In the preceding disclosures of relative amounts of sodium hydroxide and potassium hydroxide, the figures given are based on total alkali metal hydroxide, though other constituents are present in the liquid alkaline treating agent.
The invention claimed is:
1. Process for refining mineral oil which comprises: contacting naphthenic-acid containing vapors of a mineral oil fraction having A. P. I. gravity within the approximate range from 10 to with a liquid treating agent consisting essentially of a molten anhydrous mixture of sodium hydroxide and potassium hydroxide, said mixture containing about 10 to 95 moles of sodium hydroxide per to 5 moles of potassium hydroxide, thereby to inhibit coating and plugging of the apparatus employed with carbonaceous materials formed during the contacting.
2. Process according to claim 1 wherein said liquid treating agent contains 60 to oil.
3. Process according to claim 1 wherein said fraction has average molecular weight at least as high as that of gas oil.
' References Cited in the file of this patent UNITED STATES PATENTS 1,784,262 Wheeler et al Dec. 9, 1930 2,227,811 Moser Jan. 7, 1941 2,481,300 Engel Sept. 6, 1949
|Cited Patent||Filing date||Publication date||Applicant||Title|
|US1784262 *||Jun 24, 1927||Dec 9, 1930||Paul W Prutzman||Alkaline treatment of petroleum vapors|
|US2227811 *||May 13, 1939||Jan 7, 1941||Shell Dev||Process for removing naphthenic acids from hydrocarbon oils|
|US2481300 *||Jun 2, 1947||Sep 6, 1949||Shell Dev||Process for purifying hydrocarbons|
|Citing Patent||Filing date||Publication date||Applicant||Title|
|US2944014 *||Dec 10, 1956||Jul 5, 1960||Sun Oil Co||Obtaining neutral distillates from petroleum|
|US3080312 *||Apr 13, 1960||Mar 5, 1963||Sun Oil Co||Production of lubricating oils from naphthenic crudes|
|US3216927 *||Aug 20, 1962||Nov 9, 1965||Sinclair Research Inc||Caustic treatment of fuel oils|
|US5683626 *||Aug 25, 1995||Nov 4, 1997||Exxon Research And Engineering Company||Process for neutralization of petroleum acids|
|US5891325 *||Aug 11, 1998||Apr 6, 1999||Exxon Research And Engineering Co.||Process for reducing total acid number of crude oil|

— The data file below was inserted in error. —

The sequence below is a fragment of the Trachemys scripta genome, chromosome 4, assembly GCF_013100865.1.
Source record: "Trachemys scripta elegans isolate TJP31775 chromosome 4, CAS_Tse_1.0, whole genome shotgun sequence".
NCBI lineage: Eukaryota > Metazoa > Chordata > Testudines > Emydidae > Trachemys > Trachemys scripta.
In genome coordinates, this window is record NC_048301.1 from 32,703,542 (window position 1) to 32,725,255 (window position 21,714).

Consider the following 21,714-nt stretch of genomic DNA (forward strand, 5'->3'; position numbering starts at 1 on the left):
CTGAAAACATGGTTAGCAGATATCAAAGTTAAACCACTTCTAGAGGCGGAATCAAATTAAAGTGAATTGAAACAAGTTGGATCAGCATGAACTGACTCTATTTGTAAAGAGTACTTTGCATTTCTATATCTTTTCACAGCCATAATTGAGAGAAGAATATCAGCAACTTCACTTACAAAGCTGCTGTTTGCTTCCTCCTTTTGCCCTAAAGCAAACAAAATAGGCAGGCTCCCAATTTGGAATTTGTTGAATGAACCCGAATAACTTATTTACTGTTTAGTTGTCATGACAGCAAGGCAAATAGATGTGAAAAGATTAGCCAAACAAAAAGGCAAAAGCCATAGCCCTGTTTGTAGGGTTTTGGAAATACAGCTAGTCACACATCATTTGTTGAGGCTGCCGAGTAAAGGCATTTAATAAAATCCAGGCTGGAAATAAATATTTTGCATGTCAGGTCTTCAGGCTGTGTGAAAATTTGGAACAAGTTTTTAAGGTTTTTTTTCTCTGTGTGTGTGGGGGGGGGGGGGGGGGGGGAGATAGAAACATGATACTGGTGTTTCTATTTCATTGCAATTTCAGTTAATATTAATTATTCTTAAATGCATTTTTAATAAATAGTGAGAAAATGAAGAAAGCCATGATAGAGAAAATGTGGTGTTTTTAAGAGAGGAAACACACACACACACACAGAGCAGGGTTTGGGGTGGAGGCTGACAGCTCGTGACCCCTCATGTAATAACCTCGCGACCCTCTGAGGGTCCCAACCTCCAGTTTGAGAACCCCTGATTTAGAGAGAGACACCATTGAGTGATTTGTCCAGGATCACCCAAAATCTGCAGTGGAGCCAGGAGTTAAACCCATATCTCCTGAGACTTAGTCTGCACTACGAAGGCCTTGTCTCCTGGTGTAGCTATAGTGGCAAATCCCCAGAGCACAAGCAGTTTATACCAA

|US5904839 *||Mar 27, 1998||May 18, 1999||Exxon Research And Engineering Co.||Process for upgrading heavy oil using lime|
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|US6022494 *||Aug 23, 1996||Feb 8, 2000||Exxon Research And Engineering Co.||Process for decreasing the acid content and corrosivity of crudes|
|US6030523 *||Feb 26, 1999||Feb 29, 2000||Exxon Research And Engineering Co.||Process for neutralization of petroleum acids (LAW810)|
|US6121411 *||Aug 6, 1999||Sep 19, 2000||Exxon Research And Engineering Company||Process for decreased the acidity of crudes using crosslinked polymeric amines (LAW871)|
|US6190541||May 11, 1999||Feb 20, 2001||Exxon Research And Engineering Company||Process for treatment of petroleum acids (LAW824)|
|US6228239||Feb 26, 1999||May 8, 2001||Exxon Research And Engineering Company||Crude oil desalting method|
|US6281328||Aug 22, 2000||Aug 28, 2001||Exxonmobil Research And Engineering Company||Process for extraction of naphthenic acids from crudes|
|US6767452||May 9, 2000||Jul 27, 2004||Exxonmobil Research And Engineering Company||Process for treatment of petroleum acids|
|EP2628780A1||Feb 14, 2013||Aug 21, 2013||Reliance Industries Limited||A solvent extraction process for removal of naphthenic acids and calcium from low asphaltic crude oil|
|WO1997008270A1 *||Aug 23, 1996||Mar 6, 1997||Exxon Research Engineering Co||Process for decreasing the acid content and corrosivity of crudes|
|U.S. Classification||208/263, 208/284|
|International Classification||C10G19/00, C10G19/067|